Young attended Warner Pacific College in Portland, Oregon where he earned a degree in religion. Shortly after his graduation he married his wife, Kim, and began seminary training while also working at a church. In the years that followed he held a variety of jobs, ranging from sales to janitorial.

When he was thirty-eight Young engaged in an extramarital affair. His marriage survived, but he was forced to think hard about who God is and what he expects of his people. He says that by 2004 he had come to a place of “peace with myself and peace with my sense of who I believe God to be.” But even then he was in a difficult financial situation after a series of bad monetary decisions. In 2005 he was working three jobs and had lost his home.

Kevin DeYoung - Bio, Books, and Such: Thabiti Anyabwile
During the summer I’ll be posting micro interviews on Fridays (mostly). I’ve asked some of my friends in ministry–friends you probably already know–to answer questions about “bio, books, and such.” My hope is that you’ll enjoy getting a few more facts about these folks and getting a few good book recommendations.

Today’s interview is with Thabiti Anyabwile, the Senior Pastor of First Baptist Church (Grand Cayman) and soon to be a church planter in the Washington, D.C. area.

1. Where were you born? Lexington, N.C.

2. When did you become a Christian? When I was 25 years old. Fourth of July weekend, 1995.

3. Who is one well known pastor/author/leader who has shaped you as a Christian and teacher? Mark Dever.

4. Who is one lesser known pastor/friend/mentor who has shaped you? Peter Rochelle.

5. What’s one hymn you want sung at your funeral? You rushing me off already? But since you’re planning my funeral, how about “Abide with Me”.

6. What kind of nonfiction do you enjoy reading when you aren’t reading about theology, the Bible, or church history? Uhhh… what’s left? I do enjoy good biography. I also enjoy good applied social science.

Think Theology - Twenty-Five Bloggers in One Sentence Each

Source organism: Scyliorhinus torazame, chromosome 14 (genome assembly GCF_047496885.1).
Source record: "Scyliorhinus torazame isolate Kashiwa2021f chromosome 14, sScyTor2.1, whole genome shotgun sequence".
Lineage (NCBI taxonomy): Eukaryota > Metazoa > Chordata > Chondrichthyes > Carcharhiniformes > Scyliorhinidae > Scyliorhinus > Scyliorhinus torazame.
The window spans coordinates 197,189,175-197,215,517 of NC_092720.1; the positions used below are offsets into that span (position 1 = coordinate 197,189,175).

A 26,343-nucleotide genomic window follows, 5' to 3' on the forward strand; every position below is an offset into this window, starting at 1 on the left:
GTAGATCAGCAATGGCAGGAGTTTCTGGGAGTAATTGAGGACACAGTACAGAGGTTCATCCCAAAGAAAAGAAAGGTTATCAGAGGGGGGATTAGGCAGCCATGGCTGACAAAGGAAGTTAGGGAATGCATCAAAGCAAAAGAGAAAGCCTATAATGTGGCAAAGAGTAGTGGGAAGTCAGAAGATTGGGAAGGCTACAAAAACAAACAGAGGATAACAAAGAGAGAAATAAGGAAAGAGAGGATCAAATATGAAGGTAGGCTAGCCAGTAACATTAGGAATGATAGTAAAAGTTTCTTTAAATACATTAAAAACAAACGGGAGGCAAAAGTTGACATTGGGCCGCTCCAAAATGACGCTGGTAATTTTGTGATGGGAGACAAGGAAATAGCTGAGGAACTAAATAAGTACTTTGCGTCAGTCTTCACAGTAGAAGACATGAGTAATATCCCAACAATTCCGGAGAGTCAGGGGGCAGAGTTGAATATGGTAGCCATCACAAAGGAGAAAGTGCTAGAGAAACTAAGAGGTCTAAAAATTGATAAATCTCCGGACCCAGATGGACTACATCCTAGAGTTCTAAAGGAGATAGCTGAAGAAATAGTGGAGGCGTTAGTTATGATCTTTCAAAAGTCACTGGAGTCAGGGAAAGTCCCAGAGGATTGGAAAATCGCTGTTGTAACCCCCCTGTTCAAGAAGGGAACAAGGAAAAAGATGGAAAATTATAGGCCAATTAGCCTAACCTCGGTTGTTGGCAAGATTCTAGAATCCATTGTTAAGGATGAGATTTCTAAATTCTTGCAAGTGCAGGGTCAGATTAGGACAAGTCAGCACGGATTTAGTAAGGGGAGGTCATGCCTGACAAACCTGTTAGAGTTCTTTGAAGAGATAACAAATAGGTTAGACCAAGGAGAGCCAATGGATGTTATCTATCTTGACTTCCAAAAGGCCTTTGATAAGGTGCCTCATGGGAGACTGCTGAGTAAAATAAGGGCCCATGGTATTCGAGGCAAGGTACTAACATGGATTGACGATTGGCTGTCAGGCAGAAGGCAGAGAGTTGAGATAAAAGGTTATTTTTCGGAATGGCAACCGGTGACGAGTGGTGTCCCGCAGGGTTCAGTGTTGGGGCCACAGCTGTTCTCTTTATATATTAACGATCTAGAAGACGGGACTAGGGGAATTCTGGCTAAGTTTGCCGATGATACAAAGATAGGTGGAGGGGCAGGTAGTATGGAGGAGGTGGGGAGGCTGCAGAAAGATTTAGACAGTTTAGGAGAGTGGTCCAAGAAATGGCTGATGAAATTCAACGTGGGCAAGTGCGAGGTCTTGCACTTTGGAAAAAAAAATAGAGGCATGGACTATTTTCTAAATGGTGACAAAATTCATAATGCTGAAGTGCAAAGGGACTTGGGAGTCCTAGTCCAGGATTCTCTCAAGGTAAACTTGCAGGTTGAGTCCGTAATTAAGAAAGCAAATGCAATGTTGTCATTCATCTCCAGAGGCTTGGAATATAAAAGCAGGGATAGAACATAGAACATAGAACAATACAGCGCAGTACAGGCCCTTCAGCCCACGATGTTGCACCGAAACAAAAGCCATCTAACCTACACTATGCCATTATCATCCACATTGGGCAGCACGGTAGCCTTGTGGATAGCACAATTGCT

Many people don't have the time to read more than one or two bloggers on a regular basis. But, it turns out, you don't really need to. Most of us say the same thing over and over again, with the incidentals tweaked according to the latest kerfuffle, as per the maxim, “if people don’t know what your passion is, you don’t have one.” So here, for the time-constrained among you, is a summary of what the major blogs I read (excluding the academic theology ones, which vary a bit more) say in virtually every post. You'll notice that the final entry is blank - hence the provision of a comments section ... 
Carl Trueman: “No one after tasting Old Calvinism desires New, for he says, ‘the Old is better.’”

Scot McKnight: “Hey, here’s an interesting leftish quotation that I’m not going to comment on that much, but just park here ambiguously.”

Justin Taylor: “I am not ashamed of the Gospel Coalition.”

Tullian Tchividjian: “Lucky for you, all those bits of the Bible that tell you what to do are actually about the fact that you can’t do anything.”

Krish Kandiah: “Stop faffing around, and adopt a child, right now.”

Trevin Wax: “When I was a child, I used to argue on the Internet like a child; now that I’m mature, I have put childish ways behind me.”

Weekly Standard - 1 in 6 American Men Between Ages 25-54 Are Not Working
"There are currently 61.1 million American men in their prime working years, age 25–54. A staggering 1 in 8 such men are not in the labor force at all, meaning they are neither working nor looking for work. This is an all-time high dating back to when records were first kept in 1955. An additional 2.9 million men are in the labor force but not employed (i.e., they would work if they could find a job). A total of 10.2 million individuals in this cohort, therefore, are not holding jobs in the U.S. economy today. There are also nearly 3 million more men in this age group not working today than there were before the recession began," the Republicans on the Senate Budget Committee claim.